The NIST standard FIPS 186-4 describes an implementation of the Lucas primality test in section C.3.3.

I can follow the algorithm but I am puzzled by step 6.2:

$V_{temp}=\frac{V_{i+1}^2+DU_{i+1}^2}{2} \bmod C$

Where does this expression come from?

I do understand this is the step that computes $V_{2n}$ from $V_n$ and $U_n$. However, all relations I can find for Lucas sequences of any use in the binary expansion are in the form:

$V_{2n} = V_n^2 - 2Q^n$

Is there perhaps a way to go from this expression to the one used in the NIST implementation (with $Q = \frac{1-D}{2}$ and $D$ taken from the sequence $[5,-7,9,-11,\dots]$)?

  • 2
    $\begingroup$ On these things FIPS 186-4 is inspired by ANSI X9.31. Therefore, I hope that Carl Pomerance, J.L. Selfridge and Samuel S. Wagstaff, Jr.'s The Pseudoprimes to $25\cdot10^9$ (in Mathematics of Computation, Volume 35, Number 151, July 1980, pages 1003-1026); and Robert Baillie and Samuel S. Wagstaff, Jr.'s Lucas Pseudoprimes (in Mathematics of Computation, Volume 35, Number 152, October 1980, pages 1391-1417) can help; they describe and give the list of pseudoprimes of the test ANSI X9.31 wanted. $\endgroup$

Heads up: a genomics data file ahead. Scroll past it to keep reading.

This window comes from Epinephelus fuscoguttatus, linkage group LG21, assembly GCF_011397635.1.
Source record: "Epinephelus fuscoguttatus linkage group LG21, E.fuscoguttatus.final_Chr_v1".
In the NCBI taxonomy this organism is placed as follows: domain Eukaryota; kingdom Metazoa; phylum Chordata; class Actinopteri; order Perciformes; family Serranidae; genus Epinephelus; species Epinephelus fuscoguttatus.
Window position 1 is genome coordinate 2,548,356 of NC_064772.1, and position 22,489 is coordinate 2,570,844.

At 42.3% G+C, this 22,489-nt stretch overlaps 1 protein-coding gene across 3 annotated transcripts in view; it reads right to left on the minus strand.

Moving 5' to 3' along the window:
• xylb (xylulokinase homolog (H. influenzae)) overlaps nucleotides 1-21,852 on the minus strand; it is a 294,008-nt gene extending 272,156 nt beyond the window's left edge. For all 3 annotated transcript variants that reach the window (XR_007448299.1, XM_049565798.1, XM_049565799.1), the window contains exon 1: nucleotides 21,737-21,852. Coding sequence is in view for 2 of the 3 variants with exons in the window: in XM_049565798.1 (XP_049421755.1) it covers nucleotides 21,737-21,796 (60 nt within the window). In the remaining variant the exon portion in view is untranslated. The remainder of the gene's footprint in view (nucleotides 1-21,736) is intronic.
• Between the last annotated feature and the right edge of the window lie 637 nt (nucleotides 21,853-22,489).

– fgrieu
    Nov 5, 2014 at 6:30

1 Answer 1


Thanks to the references provided by @fgrieu I found the relevant equation in "New Primality Criteria and Factorizations of2^m+-1" by Brillhart-Lehmer-Selfridge.

In there, Equation (14) says:

$2V_{r+s} = V_rV_s+DU_rU_s$

Which is trivial to demonstrate, given that $D=(\alpha - \beta)^2$.


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